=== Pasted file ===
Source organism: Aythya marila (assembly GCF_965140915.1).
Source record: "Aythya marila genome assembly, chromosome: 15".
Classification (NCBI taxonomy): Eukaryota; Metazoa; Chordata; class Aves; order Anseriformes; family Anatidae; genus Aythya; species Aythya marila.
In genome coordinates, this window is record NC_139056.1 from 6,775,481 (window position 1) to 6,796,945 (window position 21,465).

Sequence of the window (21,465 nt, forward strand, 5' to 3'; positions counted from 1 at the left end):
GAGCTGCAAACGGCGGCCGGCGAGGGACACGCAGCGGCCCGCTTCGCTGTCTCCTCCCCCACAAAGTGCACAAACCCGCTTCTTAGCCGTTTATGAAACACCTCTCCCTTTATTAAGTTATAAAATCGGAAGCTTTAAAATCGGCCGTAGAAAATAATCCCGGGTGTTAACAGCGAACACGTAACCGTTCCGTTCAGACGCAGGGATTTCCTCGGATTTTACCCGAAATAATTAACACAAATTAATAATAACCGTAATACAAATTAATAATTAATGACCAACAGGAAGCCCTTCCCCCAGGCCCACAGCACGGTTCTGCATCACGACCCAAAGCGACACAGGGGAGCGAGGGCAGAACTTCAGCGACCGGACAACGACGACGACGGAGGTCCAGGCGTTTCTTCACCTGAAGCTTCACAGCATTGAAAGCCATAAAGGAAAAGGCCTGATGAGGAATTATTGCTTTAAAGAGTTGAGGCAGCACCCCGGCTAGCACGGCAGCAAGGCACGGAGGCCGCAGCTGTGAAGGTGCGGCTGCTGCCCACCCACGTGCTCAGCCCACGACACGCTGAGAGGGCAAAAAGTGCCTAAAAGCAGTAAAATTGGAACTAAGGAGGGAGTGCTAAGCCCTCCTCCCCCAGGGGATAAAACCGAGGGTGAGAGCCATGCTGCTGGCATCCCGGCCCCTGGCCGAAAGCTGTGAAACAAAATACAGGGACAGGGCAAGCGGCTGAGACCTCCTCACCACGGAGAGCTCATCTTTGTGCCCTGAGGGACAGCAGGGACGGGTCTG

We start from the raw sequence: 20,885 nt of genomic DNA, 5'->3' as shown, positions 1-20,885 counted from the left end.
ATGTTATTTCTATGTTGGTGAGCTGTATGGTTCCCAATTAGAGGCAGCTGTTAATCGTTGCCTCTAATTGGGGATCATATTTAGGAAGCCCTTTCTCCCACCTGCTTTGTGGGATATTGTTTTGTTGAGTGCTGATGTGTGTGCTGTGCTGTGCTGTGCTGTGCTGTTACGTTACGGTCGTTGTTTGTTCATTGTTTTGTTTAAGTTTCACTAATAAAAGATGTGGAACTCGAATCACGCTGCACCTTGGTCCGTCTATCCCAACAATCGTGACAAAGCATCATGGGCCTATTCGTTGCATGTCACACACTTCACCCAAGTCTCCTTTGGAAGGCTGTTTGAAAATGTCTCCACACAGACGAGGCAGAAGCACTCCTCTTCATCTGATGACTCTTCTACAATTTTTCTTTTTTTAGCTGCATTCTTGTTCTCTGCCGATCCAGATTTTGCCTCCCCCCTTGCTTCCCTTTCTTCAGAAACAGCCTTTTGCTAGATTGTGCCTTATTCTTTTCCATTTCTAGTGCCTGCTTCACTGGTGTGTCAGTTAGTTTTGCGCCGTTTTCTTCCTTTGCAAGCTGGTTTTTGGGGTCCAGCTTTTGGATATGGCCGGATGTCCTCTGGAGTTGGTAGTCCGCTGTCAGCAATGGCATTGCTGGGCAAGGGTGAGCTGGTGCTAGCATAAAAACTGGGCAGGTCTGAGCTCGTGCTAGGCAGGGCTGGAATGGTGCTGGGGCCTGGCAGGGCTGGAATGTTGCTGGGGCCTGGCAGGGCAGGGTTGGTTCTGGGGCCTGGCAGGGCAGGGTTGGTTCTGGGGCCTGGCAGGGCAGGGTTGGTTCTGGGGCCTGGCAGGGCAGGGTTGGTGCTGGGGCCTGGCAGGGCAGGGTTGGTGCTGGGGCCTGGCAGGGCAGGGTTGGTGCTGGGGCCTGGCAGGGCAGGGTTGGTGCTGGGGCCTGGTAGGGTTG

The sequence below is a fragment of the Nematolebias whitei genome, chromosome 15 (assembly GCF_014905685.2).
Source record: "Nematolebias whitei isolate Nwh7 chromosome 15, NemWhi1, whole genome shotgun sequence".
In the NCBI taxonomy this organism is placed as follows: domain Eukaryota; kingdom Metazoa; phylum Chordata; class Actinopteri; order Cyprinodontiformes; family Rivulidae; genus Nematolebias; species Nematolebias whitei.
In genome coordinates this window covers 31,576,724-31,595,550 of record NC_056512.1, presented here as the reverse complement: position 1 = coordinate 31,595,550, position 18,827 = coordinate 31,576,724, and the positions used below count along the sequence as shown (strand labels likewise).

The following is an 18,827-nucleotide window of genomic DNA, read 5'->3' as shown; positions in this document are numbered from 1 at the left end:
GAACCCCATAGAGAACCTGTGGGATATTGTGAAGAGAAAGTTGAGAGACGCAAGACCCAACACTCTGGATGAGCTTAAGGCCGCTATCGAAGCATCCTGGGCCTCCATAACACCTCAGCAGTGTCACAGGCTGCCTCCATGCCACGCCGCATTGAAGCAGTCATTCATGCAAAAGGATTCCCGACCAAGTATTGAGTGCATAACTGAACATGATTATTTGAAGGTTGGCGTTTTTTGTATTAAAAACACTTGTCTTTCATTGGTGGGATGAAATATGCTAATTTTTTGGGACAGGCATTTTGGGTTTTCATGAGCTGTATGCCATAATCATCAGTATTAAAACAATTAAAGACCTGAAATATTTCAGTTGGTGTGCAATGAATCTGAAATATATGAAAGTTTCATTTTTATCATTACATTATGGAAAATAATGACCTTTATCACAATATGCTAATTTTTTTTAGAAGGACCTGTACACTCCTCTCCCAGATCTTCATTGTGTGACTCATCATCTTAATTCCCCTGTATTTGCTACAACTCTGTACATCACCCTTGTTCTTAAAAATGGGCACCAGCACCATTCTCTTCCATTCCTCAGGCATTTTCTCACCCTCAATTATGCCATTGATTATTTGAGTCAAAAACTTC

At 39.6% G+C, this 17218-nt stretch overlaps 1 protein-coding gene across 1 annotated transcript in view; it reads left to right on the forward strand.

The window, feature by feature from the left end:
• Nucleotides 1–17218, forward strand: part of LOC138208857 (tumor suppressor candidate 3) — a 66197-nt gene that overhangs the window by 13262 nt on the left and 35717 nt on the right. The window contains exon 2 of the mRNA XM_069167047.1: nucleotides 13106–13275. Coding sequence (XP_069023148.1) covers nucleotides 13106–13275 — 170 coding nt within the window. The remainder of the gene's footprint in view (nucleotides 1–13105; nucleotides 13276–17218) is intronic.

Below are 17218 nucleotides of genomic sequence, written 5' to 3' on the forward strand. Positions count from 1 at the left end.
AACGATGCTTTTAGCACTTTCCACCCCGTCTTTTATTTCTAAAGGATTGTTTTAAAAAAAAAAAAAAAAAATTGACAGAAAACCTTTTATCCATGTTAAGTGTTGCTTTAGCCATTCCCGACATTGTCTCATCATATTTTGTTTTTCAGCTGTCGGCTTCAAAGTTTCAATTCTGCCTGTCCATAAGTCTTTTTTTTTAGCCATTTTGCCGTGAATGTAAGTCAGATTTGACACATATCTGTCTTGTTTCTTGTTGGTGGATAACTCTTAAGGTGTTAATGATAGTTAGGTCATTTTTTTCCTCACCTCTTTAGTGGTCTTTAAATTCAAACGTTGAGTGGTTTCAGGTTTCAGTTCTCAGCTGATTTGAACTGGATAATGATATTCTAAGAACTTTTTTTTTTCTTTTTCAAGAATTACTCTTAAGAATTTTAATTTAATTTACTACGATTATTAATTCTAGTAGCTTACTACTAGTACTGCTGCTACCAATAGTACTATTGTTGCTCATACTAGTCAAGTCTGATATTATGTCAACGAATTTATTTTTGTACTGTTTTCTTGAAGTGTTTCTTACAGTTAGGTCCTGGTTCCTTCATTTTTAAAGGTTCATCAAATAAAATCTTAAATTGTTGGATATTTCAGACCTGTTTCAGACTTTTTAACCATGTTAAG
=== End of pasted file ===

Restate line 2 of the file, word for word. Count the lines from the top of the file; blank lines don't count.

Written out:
Source record: "Aythya marila genome assembly, chromosome: 15".